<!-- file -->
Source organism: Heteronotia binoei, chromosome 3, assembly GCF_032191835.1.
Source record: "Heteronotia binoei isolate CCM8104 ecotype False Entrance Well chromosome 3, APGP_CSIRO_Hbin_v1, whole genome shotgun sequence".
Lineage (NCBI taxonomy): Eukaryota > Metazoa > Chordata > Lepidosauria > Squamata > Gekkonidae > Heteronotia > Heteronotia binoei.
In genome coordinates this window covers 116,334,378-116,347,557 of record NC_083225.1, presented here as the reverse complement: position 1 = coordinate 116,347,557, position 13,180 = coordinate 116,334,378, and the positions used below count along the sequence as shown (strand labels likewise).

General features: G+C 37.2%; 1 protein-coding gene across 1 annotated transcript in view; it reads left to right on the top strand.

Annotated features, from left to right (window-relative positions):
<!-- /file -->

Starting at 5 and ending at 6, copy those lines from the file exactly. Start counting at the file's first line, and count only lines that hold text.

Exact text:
General features: G+C 37.2%; 1 protein-coding gene across 1 annotated transcript in view; it reads left to right on the top strand.

Annotated features, from left to right (window-relative positions):